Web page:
Day One, morning: Technological and institutional challenges

Climate & Natural resources16 Jun 2009Dominic Glover

The Science Forum 2009 is now well and truly under way. After opening remarks by the chair of the CGIAR Science Council, Rudy Rabbinge, among others, the conference is kicked off by several agenda-setting keynote speeches.

First up is Professor Martin Kropff, Rector of the host institution, Wageningen University. Kropff takes full advantage of his platform to advertise his university, speaking with practised fluency about its capabilities, mission and current reorganisation into a university that thinks seriously about integrating knowledge and linking it with practice.

Kropff tells the story of the university’s recent transformation as one of pioneering and successful institutional change. He gives the impression that we are already on the right path towards the priorities of doubling food production and doubling eco-efficiency, within the framework of a new ‘bio-based economy’. But do we really know where we are going and how to get there? Kropff ends by pointing out that complex problems require complex solutions; is his ‘new’ university equipped to deliver those complex solutions?

Professor Sir Gordon Conway, chief science advisor to the UK development ministry, DFID, is another speaker who believes that the biggest sustainability challenges – and the corresponding research priorities – are clear. He identifies three key areas for achieving a ‘doubly green revolution’: biophysical inputs; ecological and agronomic technologies; and ‘building sustainability into the seed’, through approaches including genetic modification. His check-list of R&D priorities leaves me wondering how we will know that the answers we produce will be the right ones, this time around. What are the institutional frameworks and processes we will need to create the new knowledge and technologies we need? How does Conway’s list of technical priorities intersect with the partnership theme of this conference?

Professor Bill Clark of Harvard University focuses precisely on those issues in his lucid and insightful presentation that follows. How do we create knowledge networks that have both the capacity and the intention to deliver knowledge that will be applied for sustainable development? Clark delivers a powerful critique of the linear model of innovation (and implicitly also of the design of this conference). He invokes the spirit of Louis Pasteur to argue that the CGIAR needs to follow a model of ‘use-inspired basic research’ that will bridge the worlds of fundamental science and real-world practice.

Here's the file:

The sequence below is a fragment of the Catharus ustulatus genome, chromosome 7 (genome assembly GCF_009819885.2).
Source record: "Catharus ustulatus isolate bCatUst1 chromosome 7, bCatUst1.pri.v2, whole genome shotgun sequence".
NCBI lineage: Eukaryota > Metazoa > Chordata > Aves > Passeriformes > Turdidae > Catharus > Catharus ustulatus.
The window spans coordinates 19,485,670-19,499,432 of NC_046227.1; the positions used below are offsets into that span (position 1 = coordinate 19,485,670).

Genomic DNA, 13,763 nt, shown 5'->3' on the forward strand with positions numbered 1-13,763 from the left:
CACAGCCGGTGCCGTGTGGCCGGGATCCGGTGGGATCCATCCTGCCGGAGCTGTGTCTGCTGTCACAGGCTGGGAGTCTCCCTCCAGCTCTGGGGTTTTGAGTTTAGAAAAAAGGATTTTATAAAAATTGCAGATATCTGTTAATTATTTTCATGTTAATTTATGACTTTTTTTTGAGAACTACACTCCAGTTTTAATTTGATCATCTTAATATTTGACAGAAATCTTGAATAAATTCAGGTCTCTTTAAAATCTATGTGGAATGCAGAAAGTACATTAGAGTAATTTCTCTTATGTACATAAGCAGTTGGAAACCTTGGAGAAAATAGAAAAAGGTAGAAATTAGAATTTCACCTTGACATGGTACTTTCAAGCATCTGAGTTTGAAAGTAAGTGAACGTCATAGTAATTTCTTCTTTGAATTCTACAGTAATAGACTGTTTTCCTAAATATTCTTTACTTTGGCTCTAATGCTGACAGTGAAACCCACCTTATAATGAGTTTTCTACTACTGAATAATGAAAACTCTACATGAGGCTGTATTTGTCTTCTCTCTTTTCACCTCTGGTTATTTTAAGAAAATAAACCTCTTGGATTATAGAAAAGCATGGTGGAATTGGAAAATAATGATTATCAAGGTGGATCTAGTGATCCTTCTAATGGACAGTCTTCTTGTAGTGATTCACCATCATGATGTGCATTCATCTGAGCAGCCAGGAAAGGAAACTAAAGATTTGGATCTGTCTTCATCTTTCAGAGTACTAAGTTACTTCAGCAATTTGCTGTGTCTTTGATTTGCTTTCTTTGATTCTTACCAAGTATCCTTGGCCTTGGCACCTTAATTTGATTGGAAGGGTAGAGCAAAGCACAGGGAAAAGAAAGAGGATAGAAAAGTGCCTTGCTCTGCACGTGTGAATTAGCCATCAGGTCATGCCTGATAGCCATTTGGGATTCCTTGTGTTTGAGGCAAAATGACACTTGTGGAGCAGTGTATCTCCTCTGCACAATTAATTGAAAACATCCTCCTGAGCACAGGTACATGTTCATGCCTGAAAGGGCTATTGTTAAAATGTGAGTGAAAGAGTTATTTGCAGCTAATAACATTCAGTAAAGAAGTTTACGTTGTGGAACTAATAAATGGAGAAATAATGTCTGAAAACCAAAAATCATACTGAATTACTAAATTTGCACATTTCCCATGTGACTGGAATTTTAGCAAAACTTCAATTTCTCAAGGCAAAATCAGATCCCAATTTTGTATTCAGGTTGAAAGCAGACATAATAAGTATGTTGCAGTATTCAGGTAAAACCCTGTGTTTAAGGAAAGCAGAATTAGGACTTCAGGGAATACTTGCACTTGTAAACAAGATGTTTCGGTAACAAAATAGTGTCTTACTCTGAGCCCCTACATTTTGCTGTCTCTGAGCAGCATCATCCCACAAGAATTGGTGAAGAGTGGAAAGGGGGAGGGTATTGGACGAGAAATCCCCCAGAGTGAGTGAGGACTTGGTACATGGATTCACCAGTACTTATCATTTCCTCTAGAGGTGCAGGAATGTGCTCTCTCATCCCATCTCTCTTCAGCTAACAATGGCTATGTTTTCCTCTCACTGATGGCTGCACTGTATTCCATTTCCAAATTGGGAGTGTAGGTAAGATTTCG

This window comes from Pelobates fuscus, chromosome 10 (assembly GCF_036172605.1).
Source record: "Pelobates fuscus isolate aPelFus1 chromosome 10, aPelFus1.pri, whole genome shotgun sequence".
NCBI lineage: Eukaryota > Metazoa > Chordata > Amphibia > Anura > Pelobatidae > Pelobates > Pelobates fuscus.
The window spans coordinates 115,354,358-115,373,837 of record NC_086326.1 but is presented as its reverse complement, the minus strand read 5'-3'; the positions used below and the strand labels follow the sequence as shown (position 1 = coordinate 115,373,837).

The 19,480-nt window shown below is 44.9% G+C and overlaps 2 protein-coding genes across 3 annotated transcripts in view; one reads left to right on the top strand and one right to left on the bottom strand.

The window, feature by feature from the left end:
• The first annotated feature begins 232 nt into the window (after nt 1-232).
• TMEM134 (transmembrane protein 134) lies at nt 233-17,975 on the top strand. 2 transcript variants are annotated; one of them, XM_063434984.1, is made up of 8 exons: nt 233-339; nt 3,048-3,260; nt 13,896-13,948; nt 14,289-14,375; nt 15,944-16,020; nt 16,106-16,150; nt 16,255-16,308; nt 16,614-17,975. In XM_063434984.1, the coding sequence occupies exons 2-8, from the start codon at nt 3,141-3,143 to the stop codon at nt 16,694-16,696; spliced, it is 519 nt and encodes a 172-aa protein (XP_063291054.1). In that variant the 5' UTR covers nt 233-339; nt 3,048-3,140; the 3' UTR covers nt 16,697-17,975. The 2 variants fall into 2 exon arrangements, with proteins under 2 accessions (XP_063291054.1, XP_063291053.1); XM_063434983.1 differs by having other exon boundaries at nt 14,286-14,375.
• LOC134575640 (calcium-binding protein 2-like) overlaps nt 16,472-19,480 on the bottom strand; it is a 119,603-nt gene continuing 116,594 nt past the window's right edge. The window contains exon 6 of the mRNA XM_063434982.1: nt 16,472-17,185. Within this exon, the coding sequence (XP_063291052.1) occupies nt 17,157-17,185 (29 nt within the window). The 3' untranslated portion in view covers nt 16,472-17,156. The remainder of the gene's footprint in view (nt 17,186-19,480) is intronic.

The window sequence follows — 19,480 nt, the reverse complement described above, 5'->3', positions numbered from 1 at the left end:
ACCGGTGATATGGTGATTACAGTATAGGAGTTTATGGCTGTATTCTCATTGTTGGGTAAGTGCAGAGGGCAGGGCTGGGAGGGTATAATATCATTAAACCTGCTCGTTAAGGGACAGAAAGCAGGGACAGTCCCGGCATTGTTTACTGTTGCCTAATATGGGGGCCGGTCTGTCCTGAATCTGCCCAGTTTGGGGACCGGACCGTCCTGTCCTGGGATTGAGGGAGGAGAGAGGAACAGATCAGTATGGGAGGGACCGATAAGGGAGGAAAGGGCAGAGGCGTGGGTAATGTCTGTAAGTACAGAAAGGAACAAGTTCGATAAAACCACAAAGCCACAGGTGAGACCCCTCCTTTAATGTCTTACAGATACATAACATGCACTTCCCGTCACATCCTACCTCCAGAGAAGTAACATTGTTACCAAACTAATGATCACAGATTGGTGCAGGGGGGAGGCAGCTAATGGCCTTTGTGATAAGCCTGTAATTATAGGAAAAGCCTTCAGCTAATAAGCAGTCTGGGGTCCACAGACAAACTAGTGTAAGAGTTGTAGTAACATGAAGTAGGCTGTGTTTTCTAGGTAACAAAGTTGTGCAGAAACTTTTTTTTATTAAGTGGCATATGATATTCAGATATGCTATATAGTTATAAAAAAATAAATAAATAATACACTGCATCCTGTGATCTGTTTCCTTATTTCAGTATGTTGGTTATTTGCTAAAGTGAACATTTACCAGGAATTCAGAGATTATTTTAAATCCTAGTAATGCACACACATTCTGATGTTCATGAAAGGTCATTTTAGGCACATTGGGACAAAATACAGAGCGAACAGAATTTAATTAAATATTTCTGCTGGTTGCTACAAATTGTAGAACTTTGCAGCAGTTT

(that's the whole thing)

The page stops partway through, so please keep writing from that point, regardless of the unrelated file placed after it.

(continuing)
This will involve some major institutional and managerial challenges, including managing the simple human tensions between the kinds of people who love working on specific issues in basic research and those who passionately want to address particular problems in specific real-world locations. This means bridging different cultures and doing a lot of ‘boundary work’ to bring people and their perspectives together.

Fascinatingly, Clark explains that the need for flexibility in the face of shocks and surprises will require institutions to foster experimentation, which means embracing error and being transparent about failure, rather than trying to hide it. Clark points out that we should be asking ‘what should be the optimal failure rate for CG projects? It could not possibly be zero!’

The final speaker before lunch is Deborah Delmer of the US National Academies of Science. Her presentation represents a sharp change of direction as she invites us to consider the new technological frontiers opening up and speculate about where and how they might be applicable and useful. The scientific frontier is indeed fascinating, but is this the ‘use-inspired basic research’ that Clark has called for? But there is an appreciable sharpening of interest in the audience when Delmer announces a new funding stream to explore some of these technological possibilities. I’ll try and get the details and post a link here later.

I’ll be back later with some more reflections. Meanwhile, please leave your comments and reflections below.